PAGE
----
Published on: April 12, 2022



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As per Ministry of Earth Sciences Bengal coast faces most erosion

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  • It was said by Ministry of Earth Sciences
  • Of the 6,907.18-km-long coastline of the Indian mainland
    • 34% is under varying degrees of erosion
    • 26% is of an accretional nature
    • 40% is in a stable state
  • Coast is monitored by the National Centre for Coastal Research (NCCR), Chennai using remote sensing data and GIS mapping techniques
  • In terms of percentage, West Bengal, located on the eastern coast of the country, with a 534.35-km-long coastline, suffered erosion along about 60.5% of the coast (323.07 km) over the period from 1990 to 2018
  • This is followed by Kerala on the west coast, which has 592.96 km of coastline and 46.4% of it (275.33 km) faced erosion. Tamil Nadu, with a long coastline of 991.47 km, recorded erosion along 42.7% of it (422.94 km)
  • Gujarat, with the longest coastline of 1,945.6 km, recorded erosion along 27.06% (537.5 km) of it. In the Union Territory of Puducherry, with a 41.66-km-long coastline, about 56.2% of its coast (23.42 km) recorded erosion
  • Another organisation under the Ministry, the Indian National Centre for Ocean Information Services (INCOIS) has prepared and published an atlas of Coastal Vulnerability Index (CVI) maps for the entire coastline of India at a 1:100000 scale, the Ministry informed Parliament.
  • The Ministry stated that the 15th Finance Commission had recommended the creation of a National Disaster Risk Management Fund (NDRMF) and State Disaster Risk Management Fund (SDRMF) comprising a mitigation fund at the national and State levels (NDMF/SDMF), and a response fund at the national and state levels for the award period from 2021-22 to 2022-26.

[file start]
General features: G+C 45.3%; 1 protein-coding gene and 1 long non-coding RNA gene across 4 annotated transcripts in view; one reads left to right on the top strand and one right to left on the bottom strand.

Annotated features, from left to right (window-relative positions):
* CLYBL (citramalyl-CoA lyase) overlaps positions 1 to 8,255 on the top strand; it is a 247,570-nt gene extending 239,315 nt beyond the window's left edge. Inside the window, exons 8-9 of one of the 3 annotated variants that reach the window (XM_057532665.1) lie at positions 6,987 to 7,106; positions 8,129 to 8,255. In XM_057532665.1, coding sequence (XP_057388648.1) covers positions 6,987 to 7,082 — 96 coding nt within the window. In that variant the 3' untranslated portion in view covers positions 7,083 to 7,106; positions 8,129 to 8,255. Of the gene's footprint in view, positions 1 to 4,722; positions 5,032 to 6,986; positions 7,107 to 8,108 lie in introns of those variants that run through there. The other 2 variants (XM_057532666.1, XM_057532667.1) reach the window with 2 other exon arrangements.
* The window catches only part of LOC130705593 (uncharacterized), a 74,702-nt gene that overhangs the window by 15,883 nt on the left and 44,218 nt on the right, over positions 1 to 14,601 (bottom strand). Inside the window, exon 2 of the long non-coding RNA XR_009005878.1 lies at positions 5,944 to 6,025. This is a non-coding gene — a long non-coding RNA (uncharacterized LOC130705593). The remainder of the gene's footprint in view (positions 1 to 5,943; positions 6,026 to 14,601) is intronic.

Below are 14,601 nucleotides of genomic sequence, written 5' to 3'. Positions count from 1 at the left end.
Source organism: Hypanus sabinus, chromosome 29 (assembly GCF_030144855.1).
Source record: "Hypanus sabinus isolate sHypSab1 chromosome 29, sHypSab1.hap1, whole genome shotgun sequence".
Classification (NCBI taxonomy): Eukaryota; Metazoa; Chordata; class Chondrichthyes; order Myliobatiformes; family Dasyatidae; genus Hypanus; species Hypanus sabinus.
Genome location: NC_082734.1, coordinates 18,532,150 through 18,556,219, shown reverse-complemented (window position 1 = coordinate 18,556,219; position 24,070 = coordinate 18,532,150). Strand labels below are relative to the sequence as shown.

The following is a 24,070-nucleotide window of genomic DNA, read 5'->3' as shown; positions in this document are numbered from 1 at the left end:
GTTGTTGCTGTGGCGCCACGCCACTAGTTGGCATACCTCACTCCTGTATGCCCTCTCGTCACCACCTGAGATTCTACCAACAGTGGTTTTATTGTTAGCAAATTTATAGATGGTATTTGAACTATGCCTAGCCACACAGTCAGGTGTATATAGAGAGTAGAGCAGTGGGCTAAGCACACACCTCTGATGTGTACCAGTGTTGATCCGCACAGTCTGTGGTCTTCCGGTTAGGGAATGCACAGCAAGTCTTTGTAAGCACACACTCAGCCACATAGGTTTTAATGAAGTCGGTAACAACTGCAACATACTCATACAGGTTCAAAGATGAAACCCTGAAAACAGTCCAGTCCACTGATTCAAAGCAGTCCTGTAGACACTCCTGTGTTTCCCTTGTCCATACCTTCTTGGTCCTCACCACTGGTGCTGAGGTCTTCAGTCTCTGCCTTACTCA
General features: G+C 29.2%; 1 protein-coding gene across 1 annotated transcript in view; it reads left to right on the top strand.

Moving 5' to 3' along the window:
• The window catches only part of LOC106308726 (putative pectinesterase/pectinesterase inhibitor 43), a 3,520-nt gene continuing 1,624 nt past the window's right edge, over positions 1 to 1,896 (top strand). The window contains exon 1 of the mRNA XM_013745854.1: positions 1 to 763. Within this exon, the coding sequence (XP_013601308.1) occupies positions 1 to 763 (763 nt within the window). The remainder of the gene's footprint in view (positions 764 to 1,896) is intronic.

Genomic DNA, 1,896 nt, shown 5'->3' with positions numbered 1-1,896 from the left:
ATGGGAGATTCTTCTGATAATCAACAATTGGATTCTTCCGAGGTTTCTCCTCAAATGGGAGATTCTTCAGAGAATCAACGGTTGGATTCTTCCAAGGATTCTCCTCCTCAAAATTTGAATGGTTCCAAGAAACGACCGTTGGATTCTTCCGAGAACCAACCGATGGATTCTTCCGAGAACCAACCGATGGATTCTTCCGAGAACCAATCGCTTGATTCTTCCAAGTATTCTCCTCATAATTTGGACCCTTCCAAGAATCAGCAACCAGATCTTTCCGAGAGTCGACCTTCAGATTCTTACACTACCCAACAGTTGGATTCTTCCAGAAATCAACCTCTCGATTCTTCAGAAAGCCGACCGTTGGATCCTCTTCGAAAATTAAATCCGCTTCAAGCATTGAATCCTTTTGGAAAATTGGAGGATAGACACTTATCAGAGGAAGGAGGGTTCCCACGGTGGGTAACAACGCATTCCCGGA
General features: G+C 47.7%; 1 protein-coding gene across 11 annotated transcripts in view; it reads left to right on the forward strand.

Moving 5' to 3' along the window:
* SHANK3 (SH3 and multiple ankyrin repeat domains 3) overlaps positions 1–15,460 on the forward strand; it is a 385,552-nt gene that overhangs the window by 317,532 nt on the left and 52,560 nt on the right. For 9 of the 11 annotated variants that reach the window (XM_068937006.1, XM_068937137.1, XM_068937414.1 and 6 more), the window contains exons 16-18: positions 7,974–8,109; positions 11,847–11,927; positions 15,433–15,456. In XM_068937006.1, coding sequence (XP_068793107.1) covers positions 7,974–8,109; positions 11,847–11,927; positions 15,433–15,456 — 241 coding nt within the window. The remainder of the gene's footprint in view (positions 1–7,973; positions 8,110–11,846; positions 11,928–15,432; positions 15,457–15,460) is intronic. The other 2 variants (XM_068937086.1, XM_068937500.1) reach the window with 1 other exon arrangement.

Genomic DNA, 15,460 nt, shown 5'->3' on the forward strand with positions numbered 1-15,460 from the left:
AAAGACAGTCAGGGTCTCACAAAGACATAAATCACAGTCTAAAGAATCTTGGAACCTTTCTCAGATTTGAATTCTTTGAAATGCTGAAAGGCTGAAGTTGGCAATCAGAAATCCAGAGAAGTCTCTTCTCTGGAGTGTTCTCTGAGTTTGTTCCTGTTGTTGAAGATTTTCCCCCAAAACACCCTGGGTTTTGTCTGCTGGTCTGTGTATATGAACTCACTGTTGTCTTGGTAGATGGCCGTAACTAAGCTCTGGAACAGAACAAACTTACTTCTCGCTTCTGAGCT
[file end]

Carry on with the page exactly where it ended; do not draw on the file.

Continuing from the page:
• Wearing away of land and removal of beach sediments by high winds, drainage, wave action, wave currents, and tidal currents
  • Caused by corrosion, hydraulic action or abrasion.
  • Coastal erosion can be either a:
    • rapid-onset hazard (occurs very quickly, a period of days to weeks)
    • slow-onset hazard (occurring over many years, or decades to centuries).


  • Wave energy is considered to be the primary reason for coastal erosion.
  • Natural hazards like cyclones, thermal expansion of seawater, storm surges, tsunami etc due to the melting of continental glaciers and ice sheets as a result of climate change hamper the natural rhythm and precipitate erosion.
  • Strong littoral drift resulting in sand movement can also be considered as one of the major reasons for coastal erosion.
  • Dredging, sand mining and coral mining have contributed to coastal erosion causing sediment deficit, modification of water depth leading to longshore drift and altered wave refraction.
  • Coastal erosion has been sparked by fishing harbours and dams constructed in the catchment area of rivers and ports reducing the flow of sediments from river estuaries.
  • Heavy rainfall can enhance the saturation of soils, with high saturation leading to a reduction in the soil’s shear strength, and a corresponding increase in the chance of slope failure (landslides).


  • The coastal regions where land and water meet are ecologically dynamic and sensitive regions, as marine and coastal ecosystems continuously impact on each other.
  • These regions have a rich ecosystem such as mangroves, water bodies, seaweeds coral reefs, fisheries and other marine life, and other coastal and marine vegetation.
  • These ecosystems protect the region from saline winds, cyclones, tsunami waves etc., promote carbon sequestration and promote biodiversity as well as provide raw materials for a number of manufacturing activities. Hence, this is an alarming situation for us to overcome from the coastal erosion.